Archive for Wednesday, April 24, 2013

Festival balloon launch to honor late city clerk

April 24, 2013

When Jessica Rogoza’s dad, an Edwardsville firefighter, would bring her to Edwardsville City Hall as a child, she found a special friend in former city clerk, the late Phyllis Freeman.

“She pretty much just took me as one of her grandkids: She gave me candy, she asked me questions,” said Rogoza, a 2012 Bonner Springs High School graduate. “… She wanted the best not only for me but for everybody around her.”

Festival schedule

The new festival is planned for Friday and Saturday at Edwardsville City Park, 1200 Blake St. For more information visit bsedwchamber.org.

Friday

Noon 3rd Annual Smokin’ in the Ville

5-9 p.m. Carnival Rides ($5 armband or $2 per ride)

5-9 p.m. Craft & Food Vendors Open

7-9 p.m. Groove Pilots Band

9:30-11:30 p.m. Revelations (Journey Tribute Band)

Saturday

7:30-9 a.m. Kiwanis Club Mayor’s Prayer Breakfast, $10,

at Edwardsville Elementary School

9 a.m. - 7 p.m. Carnival Rides ($10 armband or $2 per ride)

9 a.m. - 7 p.m. Craft & Food Vendors Open

10 a.m. Parade (meet at City Hall at 9:30am)

10 a.m. Car Show

10:45 a.m. Balloon Launch in Honor of Phyllis Freeman, $1 per balloon, proceeds benefit Relay for Life

11 a.m. Homemade Chili, Pie, & Salsa Competition (entry deadline is 11:15am, held at shelter house)

11:30-3:30 p.m. Stage Entertainment ~ Grand Master Kim’s Taekwondo, Edwardsville Elementary Eagle Choir, The Dance Factory, and more

3:30 p.m. Competition Winner Announcements for BBQ, Chili, Pie, Salsa, & Parade

4:30-5 p.m. Blues Brothers Impersonators (One Night Only)

5-7 p.m. Edwardsville Idol

The friendship continued as Rogoza grew and began volunteering to help Freeman organize Edwardsville’s former annual festival, Autumnfest, about six years ago. So Rogoza knew when work began to plan the new Edwardsville Days festival, which takes place this weekend, Freeman needed to be memorialized in some way.

“I went to sleep one night and woke up in the morning thinking about Phyllis, and I knew we had to do something,” Rogoza said.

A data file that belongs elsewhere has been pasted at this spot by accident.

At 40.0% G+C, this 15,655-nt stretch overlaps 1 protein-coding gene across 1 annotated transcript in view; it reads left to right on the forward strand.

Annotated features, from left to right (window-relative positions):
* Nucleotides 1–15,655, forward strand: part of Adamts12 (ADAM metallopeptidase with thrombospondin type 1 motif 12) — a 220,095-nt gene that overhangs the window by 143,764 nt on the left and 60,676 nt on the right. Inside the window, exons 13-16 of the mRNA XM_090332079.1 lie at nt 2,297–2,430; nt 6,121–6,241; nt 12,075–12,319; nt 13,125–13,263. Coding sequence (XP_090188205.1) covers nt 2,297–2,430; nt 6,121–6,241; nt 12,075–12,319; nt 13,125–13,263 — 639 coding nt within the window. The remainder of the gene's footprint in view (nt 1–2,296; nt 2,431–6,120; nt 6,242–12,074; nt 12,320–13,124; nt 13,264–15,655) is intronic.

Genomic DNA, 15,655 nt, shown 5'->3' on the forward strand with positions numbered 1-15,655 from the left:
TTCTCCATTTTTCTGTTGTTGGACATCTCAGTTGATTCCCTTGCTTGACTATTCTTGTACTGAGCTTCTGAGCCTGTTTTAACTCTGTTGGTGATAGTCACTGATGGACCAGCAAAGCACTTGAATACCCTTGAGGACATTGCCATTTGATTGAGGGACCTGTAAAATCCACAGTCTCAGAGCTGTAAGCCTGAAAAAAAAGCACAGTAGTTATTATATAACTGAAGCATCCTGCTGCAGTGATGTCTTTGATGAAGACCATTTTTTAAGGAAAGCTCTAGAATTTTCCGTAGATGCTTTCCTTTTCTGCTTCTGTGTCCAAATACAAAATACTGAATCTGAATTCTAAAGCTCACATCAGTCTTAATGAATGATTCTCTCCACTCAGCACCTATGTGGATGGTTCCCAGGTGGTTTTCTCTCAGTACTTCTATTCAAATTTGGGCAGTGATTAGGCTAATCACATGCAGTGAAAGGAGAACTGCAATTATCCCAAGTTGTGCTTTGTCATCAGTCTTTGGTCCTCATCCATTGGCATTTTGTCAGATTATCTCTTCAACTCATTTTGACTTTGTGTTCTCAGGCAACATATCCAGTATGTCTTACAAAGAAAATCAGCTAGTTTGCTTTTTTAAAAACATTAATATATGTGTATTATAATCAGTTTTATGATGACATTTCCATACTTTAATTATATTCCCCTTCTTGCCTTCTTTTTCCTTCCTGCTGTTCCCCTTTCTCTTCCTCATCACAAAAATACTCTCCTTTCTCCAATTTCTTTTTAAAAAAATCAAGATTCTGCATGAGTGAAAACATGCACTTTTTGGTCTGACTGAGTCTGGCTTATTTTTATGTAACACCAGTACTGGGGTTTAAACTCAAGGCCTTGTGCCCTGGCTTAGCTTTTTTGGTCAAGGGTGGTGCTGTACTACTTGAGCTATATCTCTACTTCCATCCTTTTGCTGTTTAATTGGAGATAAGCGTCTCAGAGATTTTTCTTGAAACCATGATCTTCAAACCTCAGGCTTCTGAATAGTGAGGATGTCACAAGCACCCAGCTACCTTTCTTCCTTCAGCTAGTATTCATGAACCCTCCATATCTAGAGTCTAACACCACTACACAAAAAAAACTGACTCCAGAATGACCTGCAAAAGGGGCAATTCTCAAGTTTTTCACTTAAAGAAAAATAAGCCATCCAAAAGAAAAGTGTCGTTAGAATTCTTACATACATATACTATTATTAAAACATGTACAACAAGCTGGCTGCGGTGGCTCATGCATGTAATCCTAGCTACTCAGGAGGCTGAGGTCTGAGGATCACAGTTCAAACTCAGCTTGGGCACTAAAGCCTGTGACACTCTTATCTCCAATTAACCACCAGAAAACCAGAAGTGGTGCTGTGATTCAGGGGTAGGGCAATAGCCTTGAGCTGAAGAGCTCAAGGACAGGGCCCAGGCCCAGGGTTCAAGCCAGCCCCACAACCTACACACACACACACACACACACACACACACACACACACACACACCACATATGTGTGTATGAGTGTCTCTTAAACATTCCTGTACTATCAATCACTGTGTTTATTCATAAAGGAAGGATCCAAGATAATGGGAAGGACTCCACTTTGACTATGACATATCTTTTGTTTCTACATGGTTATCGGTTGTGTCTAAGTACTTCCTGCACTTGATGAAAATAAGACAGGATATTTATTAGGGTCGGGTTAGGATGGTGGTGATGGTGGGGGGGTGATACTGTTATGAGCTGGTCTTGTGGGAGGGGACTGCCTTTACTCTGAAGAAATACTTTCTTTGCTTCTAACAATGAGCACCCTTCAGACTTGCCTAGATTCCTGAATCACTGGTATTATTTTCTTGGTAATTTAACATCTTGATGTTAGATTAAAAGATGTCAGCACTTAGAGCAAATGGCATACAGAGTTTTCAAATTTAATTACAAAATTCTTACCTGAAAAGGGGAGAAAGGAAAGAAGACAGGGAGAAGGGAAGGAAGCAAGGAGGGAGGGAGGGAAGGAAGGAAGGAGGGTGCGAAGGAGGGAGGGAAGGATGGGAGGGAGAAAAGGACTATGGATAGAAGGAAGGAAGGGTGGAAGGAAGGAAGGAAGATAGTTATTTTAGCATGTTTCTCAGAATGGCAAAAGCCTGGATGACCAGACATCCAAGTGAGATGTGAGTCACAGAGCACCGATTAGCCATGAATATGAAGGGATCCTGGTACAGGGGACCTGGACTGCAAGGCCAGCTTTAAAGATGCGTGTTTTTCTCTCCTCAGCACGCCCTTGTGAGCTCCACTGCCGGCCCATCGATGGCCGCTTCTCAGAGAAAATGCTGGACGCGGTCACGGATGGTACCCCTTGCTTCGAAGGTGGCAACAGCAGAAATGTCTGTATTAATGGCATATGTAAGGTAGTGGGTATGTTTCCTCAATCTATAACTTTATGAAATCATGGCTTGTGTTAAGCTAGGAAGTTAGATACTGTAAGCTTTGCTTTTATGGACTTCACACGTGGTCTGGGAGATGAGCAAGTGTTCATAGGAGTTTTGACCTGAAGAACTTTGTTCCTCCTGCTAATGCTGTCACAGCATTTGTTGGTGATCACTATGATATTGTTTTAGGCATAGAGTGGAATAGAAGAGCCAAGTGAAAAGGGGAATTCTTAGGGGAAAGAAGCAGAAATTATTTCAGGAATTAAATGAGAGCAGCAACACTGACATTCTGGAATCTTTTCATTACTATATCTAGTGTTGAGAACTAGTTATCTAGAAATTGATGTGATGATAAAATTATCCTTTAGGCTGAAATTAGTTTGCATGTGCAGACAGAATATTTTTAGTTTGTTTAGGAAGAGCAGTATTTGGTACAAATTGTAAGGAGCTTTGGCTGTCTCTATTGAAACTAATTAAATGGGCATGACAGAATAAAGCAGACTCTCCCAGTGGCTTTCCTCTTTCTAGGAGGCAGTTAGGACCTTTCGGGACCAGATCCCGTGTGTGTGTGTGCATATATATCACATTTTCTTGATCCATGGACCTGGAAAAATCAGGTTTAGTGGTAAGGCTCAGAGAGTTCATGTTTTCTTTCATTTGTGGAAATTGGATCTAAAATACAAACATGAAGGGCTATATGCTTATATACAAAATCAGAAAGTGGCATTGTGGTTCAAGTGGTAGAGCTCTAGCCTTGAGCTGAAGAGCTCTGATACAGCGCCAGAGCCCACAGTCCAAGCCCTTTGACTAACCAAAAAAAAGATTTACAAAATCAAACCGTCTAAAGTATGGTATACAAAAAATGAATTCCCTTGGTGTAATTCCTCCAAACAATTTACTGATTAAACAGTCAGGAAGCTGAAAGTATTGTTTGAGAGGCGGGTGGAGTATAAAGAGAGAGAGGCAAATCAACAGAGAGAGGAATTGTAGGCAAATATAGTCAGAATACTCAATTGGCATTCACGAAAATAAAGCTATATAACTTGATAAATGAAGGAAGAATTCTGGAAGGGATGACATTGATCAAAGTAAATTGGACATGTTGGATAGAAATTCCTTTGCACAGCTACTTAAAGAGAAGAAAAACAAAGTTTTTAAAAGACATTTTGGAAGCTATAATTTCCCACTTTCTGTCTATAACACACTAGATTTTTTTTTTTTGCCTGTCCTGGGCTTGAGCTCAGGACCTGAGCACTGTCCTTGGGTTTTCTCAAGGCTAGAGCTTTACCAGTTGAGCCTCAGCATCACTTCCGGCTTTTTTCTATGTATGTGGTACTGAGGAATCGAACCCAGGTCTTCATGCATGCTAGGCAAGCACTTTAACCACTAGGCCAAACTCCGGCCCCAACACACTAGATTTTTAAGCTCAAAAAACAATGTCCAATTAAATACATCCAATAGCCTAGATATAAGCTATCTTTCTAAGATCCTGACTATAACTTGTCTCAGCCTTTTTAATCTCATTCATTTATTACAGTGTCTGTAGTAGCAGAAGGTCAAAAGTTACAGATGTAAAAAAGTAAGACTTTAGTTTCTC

Freeman’s second battle with cancer —her first was in the late 1980s — forced her to retire as city clerk last year. Her inability to help organize Autumnfest was part of the reason the 2012 festival was cancelled and a new spring festival was created instead — she almost single-handedly organized the event.

“It’s very important for people to remember her. You can ask anybody, everybody would say that Autumnfest, it was her baby,” Rogoza said. “She gave 100 percent and more than that, because she loved it.”

Freeman died Jan. 8, too soon to see the first annual Edwardsville Days, but Rogoza is making sure she is honored through a balloon launch, an event that she wants to be a mainstay of the new annual city festival. The Edwardsville Days committee readily agreed to add the balloon launch to the festival when Rogoza presented the idea.

The balloon launch is set for 10:45 a.m. Saturday at Edwardsville City Park, following the Edwardsville Days Parade, but Rogoza will begin selling balloons for the launch at the festival Friday evening. The suggested donation is at least $1 per balloon, with the proceeds going to the Kaw Valley Relay For Life, a fundraiser for the American Cancer Society.

If those who buy balloons Friday are not able to be at the balloon launch, Rogoza said volunteers would still launch the balloon for them.

Rogoza plans to present a speech and ask for a moment of silence prior to the launch memorializing Freeman, and Freeman’s family also will be present for the launch.

The balloons will be purple, which was both Freeman’s favorite color and the color that symbolizes the fight against cancer, but those who buy a balloon have the option of selecting any other color of ribbon that correlates with the specific cancer that they or a loved one faced.

A board also will be posted at the launch site for those who buy balloons to write the names of cancer patients or survivors.

“So we’re also doing it to honor other people who have cancer or who have been lost to cancer,” Rogoza said. “… That way we can honor the person who inspired it, but we can also honor the other people who we’ve lost.”

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